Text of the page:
It is common knowledge that the average age of the population is increasing. This is due to the fact that the aging population is much larger now than it has ever been before. And with this aging population comes the realization that there are now many older drivers who are still in possession of their licenses, and are keeping them longer than any previous generation. Why is this such a problem for Oregon residents today? It is because in recent years there has been a significant increase in Oregon older driver accidents, as well as older driver accidents in every state across the nation.
Safety is the most important issue here, and for federal and state traffic safety regulators, it is a complicated one. With the data showing that older driver accidents are rising in Oregon in addition to other states, these regulators are realizing that this is a real and growing problem. In truth, the data is staggering. According to national data compiled by a research group known as TRIP, in 2009 alone, 5,288 people who were older than age 65 were killed, and approximately 187,000 people were actually injured in crashes. In 2010, the number of people over the age of 65 that died in traffic crashes grew to 5,750.
And if you think that Oregon older driver accidents really aren’t an issue, you should reconsider. Just recently in May of 2012, an 85-year old woman from Ruch, Oregon, made the news when she crashed her car into a ditch on Oregon 238 near Ruch. The impact of the crash was so powerful that it launched the woman’s vehicle across the road, where it flipped several times before finally coming to a stop. The driver sustained critical injuries during the incident, and thankfully, she survived and no other people were injured.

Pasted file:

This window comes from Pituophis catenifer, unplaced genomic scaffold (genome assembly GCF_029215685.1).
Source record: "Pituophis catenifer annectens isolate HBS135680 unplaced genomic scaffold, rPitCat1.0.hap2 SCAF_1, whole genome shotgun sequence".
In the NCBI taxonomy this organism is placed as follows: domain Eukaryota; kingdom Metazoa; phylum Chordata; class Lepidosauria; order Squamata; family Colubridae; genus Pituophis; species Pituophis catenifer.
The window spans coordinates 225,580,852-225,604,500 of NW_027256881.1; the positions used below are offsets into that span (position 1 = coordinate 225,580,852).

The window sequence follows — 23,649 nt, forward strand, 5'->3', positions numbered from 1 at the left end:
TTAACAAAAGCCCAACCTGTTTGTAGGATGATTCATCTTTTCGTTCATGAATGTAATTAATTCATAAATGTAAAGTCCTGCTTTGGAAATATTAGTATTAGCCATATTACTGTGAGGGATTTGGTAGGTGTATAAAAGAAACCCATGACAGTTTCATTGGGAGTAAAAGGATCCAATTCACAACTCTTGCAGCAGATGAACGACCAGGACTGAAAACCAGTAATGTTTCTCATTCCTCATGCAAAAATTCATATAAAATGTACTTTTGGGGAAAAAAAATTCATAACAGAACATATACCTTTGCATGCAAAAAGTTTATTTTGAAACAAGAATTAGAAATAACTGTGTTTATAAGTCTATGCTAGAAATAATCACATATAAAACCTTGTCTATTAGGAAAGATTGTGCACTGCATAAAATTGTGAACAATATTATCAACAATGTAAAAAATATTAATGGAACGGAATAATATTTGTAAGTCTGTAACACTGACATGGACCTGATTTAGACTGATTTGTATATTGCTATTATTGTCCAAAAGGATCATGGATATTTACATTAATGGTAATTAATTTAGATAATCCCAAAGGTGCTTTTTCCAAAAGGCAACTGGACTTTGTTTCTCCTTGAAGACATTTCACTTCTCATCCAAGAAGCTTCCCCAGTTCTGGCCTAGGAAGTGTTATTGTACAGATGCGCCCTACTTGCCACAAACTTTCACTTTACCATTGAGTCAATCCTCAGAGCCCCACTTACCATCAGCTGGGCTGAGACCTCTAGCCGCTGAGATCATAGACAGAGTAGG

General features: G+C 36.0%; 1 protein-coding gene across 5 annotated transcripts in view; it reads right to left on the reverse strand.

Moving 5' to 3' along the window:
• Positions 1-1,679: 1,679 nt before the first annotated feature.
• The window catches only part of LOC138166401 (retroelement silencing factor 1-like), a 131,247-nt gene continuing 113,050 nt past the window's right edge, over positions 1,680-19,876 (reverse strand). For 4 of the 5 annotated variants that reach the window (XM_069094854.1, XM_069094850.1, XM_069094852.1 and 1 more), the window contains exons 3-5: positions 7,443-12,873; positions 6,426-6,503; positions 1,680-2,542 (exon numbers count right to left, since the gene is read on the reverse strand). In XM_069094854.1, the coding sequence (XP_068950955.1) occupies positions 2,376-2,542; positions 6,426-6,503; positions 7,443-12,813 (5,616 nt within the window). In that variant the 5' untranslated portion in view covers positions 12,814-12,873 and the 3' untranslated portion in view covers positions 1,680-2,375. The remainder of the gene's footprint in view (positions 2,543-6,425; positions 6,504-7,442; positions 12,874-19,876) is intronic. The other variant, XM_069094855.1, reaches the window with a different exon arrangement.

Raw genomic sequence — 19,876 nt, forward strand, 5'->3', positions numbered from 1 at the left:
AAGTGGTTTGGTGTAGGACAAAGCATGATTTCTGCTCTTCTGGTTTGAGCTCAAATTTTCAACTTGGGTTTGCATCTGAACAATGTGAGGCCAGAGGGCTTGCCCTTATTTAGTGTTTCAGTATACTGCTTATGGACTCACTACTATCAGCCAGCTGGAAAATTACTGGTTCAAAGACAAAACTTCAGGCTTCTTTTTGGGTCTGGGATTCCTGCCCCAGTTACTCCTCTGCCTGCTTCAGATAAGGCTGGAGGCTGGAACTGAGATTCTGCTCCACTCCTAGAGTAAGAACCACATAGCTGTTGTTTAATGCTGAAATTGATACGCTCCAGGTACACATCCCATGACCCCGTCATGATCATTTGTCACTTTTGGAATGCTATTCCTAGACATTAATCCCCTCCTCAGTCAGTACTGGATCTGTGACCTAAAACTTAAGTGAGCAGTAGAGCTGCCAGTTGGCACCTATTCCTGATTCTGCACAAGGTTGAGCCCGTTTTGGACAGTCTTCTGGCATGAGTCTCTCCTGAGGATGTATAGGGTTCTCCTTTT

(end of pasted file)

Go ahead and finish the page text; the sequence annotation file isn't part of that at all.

As you can tell by the data, others have not been so lucky, and that is why officials from the National Highway Transportation Administration have recommended that every single state impose some sort of state regulations for older drivers, which may include safety programs for older drivers as well as incentives for physicians who report their patients who should no longer be allowed to drive.
Of course, while there may be this increase in Oregon older driver accidents, the big issue that lawmakers have to take into consideration is how to actually regulate older drivers. A major problem with limiting the driving privileges of older residents is that age is something that affects people differently. While some Oregon residents may have perfect vision and good reflexes until they are 90, some others may experience loss of vision and reflexivity around the age of 70. This is why, at this time, we do not see a “blanket age” at which driving is prohibited.
Instead, what we are seeing today is an attempt at rational regulation. For example, in Oregon, licenses are renewed every eight years, and beginning at age 50, all drivers have to complete a vision screening at the time of renewal. In addition, in the state of Oregon, health care professionals are required to report “severe and uncontrollable” ailments that could affect a person’s ability to drive safely, regardless of their age. With these kinds of regulations in place, it is hoped that Oregon older driver accidents can see a decrease in the coming years.